Opening the Energy Gates of Your Body explains the practice of chi gung (qigong), the 3000-year-old self-healing exercise system from China. Originally published in 1993, this book has become a classic that has inspired tens of thousands of Westerners to learn to activate their chi—life-force energy—to improve their health, reduce stress and reverse the effects of aging. This fully revised edition has more than 100 pages of new material, including Longevity Breathing methods; how cross-training in chi gung can enhance other exercises such as yoga, golf and weight training; and nei gung techniques for advanced practitioners. Chi gung exercises utilize a system of energy channels in the body that are similar to an electrical circuit. Frantzis’ thorough knowledge of energy arts and the Chinese language allow him to peel away the secrecy and metaphors. He presents this 300-page edition in easy to understand terms to suit beginners, with enough meaty detail and depth for the advanced martial artist, healer or meditator. Opening the Energy Gates of Your Body includes a comprehensive guide to chi gung theory and a systematic lesson plan with more than 100 illustrations. These low-impact exercises are suitable for almost any age or fitness level. They provide the foundation for learning any other chi practice, such as tai chi, martial arts, meditation or TAO Yoga. Frantzis explains not only how these inner aerobics are done, but why. Going beyond mere body movement, he teaches from the inside out, linking the biomechanics and anatomy of the physical body with the subtleties of chi. This book provides practical methods to help people become balanced, relaxed and joyful. Frantzis trained for more than a decade in China, became a Taoist Lineage Master—quite a rare occurrence—and came back to the West to teach. “My hope is that chi gung and tai chi can become mainstream exercises in the West,” says Frantzis. “We have a major health crisis looming; practicing chi gung or tai chi is one of the most effective ways people can reclaim control of their health and well-being.”
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Bruce Frantzis is reputed to be the first Westerner to hold authentic lineages in Taoist energy arts. He studied healing, martial arts and meditation with renowned teachers in Asia for 16 years—including training in China for more than a decade. Since 1987, Frantzis has taught chi gung, martial arts, TAO yoga, TAO meditation, and energetic-healing therapies to over 15,000 students in the United States and Europe. His teaching methods are spread by a growing number of certified instructors that he has trained in the United States and Europe.Frantzis is the author of several widely praised books about the power of chi including: Tai Chi: Health for Life; the chi gung books, Opening the Energy Gates of Your Body and the Dragon and Tiger Medical Chi Gung Instruction Manual; and two volumes on the water method of TAO meditation , Relaxing Into Your Being and The Great Stillness. Two CDs, The Tao of Letting Go and Ancient Songs of the Tao, shed valuable insights into the power of TAO Meditation in helping people let go of their deepest emotional blockages and move closer to becoming truly alive, balanced and joyful.When Frantzis moved to China to follow the Taoist path of warrior/healer/priest, he was extensively trained in the chi principles and practices that are the basis of Chinese medicine. From 1974 to 1979, he trained with high-level chi gung tui na (therapeutic energy work) doctors and apprenticed under their tutelage in Chinese medical clinics. He learned to use chi to help heal a wide range of conditions including broken bones, nerve and organ damage, and cancer. He also gained an advanced acupuncture degree. Frantzis used these chi principles and practices to dramatically heal himself: first from a life-threatening form of hepatitis in India and more dramatically from massive spine injuries that he received in a car accident in 1981.Frantzis’ experiences have made him a teacher with a mission: teaching people how the ancient and proven self-healing chi practices can help them achieve health, relaxation, inner peace and longevity. He aims to help avert a major health crisis that threatens to engulf the Western world.Excerpt. © Reprinted by permission. All rights reserved.:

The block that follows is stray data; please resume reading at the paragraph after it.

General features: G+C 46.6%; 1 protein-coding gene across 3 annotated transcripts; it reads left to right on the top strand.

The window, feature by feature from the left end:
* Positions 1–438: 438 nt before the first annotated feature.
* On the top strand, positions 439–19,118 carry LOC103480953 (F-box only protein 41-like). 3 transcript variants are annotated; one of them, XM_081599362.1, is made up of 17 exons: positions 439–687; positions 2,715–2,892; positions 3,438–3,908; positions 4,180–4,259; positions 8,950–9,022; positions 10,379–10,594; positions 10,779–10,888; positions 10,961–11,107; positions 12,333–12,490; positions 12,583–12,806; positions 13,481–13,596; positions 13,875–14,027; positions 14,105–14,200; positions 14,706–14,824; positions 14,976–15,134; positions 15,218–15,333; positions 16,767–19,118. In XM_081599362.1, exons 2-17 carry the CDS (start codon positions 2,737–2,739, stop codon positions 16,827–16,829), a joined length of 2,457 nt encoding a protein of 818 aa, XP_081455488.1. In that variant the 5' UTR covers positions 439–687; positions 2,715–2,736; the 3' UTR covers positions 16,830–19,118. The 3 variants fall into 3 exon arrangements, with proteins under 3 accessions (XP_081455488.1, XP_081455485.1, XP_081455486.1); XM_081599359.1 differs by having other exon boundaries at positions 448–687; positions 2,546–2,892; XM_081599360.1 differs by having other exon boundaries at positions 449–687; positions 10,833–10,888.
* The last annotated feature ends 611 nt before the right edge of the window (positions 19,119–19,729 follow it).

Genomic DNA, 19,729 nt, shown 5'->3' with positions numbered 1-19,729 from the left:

Attaining Your True NatureTaoists cherish practices that raise the human being from the "Inferior Man" to the "Superior Man" of the I Ching…To do so, the energy of one's body and emotions needs to be strong and balanced. If you are ill, chi gung will provide you with a means to become healthy; if your mind is disordered, chi gung can give you a way to attain balanced discipline and perseverance. If you are healthy, chi gung can raise your energy level, release suppressed talents, and prepare the body/mind/spirit to succeed in Taoist meditation. All people are born "inferior"—it is only through great effort and genuine humility that a person transcends. All sane people wish to be healthy and strong; all those interested in spirituality wish to attain their true nature. In Taoism, chi gung is the first basic method for achieving these very human goals. (Note to the Reader of the New Edition) Chi Gung Works with the Fluids of the BodyIn chi gung, blood is circulated without stress on the heart. Unlike aerobics, chi gung does not dramatically increase the heart rate during exercise. The object of chi gung is not to make the heart pump more strongly, but to increase the elasticity of the vascular system. As the vessels expand and contract with more vigor, the heart does not need to pump as strongly, thereby providing it with more rest. The lymph fluids are moved primarily by tiny muscular expansions and contractions. The chi gung techniques taught here employ some of their strongest motions where the largest lymph nodes are located; that is, the armpits, the backs of the knees, and the inguinal region. Chi gung’s relatively fine muscular expansions and contractions move lymph efficiently through the entire system. These actions, as well as the overall increase in chi that chi gung brings, strengthen the body's immune response.Synovial fluid is found in joints. Chi gung lubricates them, allows joint flexibility, and when functioning normally helps prevent arthritis and rheumatism. From the point of view of Chinese medicine, when “wind/damp” or physical obstructions (coagulated blood, calcium deposits, and so on) get struck in the joints, the results are not only specific joint problems but a decrease in the flow of chi through the entire body as well. Chi gung works with the synovial fluid by compressing and expanding it, preventing and reversing all sorts of joint problems. (Chapter 2: How Chi Gung Works)